The Islamic prophet Muhammad leads an army of 10,000 into Mecca.
He sought to expel the Quraysh, who were occupying the city. Many of the elders also opposed Muhammad’s teachings as part of his new religion.
But the leader of the religion of peace would have none of it: he rallied supporters and tried to exterminate the Quraysh.
As his troops drew near, the Quraysh leader renounced his polytheistic religion, and adopted Islam. The old idols were smashed and the Muslims occupied the city.
Union General John McClernand and Admiral David Porter capture Arkansas Post, a Confederate stronghold on the Arkansas River.
The victory secured central Arkansas for the Union and lifted Northern morale just three weeks after the Battle of Fredericksburg, Virginia. Arkansas Post was a massive fort 25 miles from the confluence of the Arkansas and Mississippi rivers.
It was designed to insure Confederate control of the White and Arkansas rivers, and to keep pressure off Vicksburg, Mississippi, the last major Rebel city on the Mississippi River.
Outdoorsman president Teddy Roosevelt declares the Grand Canyon a national monument.
The declaration sought to preserve the giant hole in the ground. Roosevelt said it was so wondrous, it could not possibly be improved.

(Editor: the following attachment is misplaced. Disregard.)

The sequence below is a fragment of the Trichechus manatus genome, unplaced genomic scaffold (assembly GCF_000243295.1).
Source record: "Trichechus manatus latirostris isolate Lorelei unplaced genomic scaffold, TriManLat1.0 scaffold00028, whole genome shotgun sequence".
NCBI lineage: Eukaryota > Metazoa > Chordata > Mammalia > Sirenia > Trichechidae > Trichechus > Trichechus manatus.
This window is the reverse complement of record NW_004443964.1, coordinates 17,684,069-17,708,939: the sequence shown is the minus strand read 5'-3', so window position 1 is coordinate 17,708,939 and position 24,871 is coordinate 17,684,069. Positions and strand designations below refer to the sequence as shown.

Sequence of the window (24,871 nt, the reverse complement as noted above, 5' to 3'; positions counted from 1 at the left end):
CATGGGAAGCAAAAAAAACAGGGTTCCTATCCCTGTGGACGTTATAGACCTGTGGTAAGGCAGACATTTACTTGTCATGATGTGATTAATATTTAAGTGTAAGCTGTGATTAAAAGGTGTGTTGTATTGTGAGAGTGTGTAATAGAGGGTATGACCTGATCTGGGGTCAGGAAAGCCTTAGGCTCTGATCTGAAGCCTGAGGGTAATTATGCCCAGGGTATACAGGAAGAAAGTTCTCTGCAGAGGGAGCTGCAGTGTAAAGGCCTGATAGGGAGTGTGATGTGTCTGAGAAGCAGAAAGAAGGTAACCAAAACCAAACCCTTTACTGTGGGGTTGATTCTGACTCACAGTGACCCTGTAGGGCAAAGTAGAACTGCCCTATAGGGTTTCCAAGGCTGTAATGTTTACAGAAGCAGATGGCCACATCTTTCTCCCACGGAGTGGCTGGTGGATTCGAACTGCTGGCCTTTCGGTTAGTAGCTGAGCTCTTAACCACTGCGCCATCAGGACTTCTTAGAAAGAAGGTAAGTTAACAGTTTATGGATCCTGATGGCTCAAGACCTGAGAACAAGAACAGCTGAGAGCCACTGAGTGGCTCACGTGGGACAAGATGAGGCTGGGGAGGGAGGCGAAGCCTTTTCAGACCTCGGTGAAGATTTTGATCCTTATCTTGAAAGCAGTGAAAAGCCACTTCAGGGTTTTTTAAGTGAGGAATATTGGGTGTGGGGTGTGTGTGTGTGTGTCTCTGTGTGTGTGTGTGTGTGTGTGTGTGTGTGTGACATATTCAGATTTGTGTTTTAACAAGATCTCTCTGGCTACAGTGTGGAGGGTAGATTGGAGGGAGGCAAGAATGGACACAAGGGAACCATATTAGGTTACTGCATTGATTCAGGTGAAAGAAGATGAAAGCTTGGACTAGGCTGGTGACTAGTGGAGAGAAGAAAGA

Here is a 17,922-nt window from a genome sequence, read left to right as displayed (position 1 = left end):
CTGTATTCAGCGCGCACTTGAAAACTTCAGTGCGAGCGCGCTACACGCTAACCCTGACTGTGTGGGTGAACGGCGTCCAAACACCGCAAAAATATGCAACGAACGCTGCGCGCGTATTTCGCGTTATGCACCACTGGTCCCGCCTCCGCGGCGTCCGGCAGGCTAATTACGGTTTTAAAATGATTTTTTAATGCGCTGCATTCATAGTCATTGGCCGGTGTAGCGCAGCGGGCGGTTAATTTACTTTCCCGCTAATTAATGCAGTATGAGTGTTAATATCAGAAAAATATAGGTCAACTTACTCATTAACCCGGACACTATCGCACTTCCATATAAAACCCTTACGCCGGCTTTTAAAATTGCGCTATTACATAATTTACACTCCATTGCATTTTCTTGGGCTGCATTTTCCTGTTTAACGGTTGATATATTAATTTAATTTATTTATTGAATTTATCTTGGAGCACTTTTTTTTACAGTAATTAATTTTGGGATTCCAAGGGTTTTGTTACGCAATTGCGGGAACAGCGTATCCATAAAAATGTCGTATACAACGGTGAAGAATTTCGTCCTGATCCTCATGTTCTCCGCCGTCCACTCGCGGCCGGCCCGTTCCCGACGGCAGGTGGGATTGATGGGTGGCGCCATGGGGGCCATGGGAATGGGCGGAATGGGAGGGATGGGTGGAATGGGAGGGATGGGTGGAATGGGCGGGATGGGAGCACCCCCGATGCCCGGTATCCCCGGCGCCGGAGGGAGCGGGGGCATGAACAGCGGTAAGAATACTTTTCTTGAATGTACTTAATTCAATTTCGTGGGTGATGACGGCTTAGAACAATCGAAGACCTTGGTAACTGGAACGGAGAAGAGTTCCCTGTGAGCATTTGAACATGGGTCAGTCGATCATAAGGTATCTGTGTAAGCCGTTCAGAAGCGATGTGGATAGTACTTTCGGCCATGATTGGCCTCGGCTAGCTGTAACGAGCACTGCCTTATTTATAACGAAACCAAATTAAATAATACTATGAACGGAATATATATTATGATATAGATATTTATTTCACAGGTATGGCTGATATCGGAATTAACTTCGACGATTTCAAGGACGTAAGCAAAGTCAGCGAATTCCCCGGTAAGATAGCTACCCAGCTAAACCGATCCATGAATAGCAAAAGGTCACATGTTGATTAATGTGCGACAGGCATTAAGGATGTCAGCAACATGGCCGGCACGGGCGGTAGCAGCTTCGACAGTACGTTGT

In 1919, Congress outlawed private development around the Grand Canyon.
Striking workers at a General Motors plant clash with police, when the cops tried to cut off supplies from supporters outside the factory.
The strike was organized by United Auto Workers, who were seeking better working conditions.
Eventually the violence got so bad, the governor contemplated sending in the National Guard. But he also wanted to maintain good standing in the eyes of unionists, so he called them off.
Ronald Reagan gives his final address to the nation as President of the United States.
In it, he spoke of America rediscovering a commitment to freedom and being a respected leader around the world.
Most of all, he lauded the end of communism in the Soviet Union.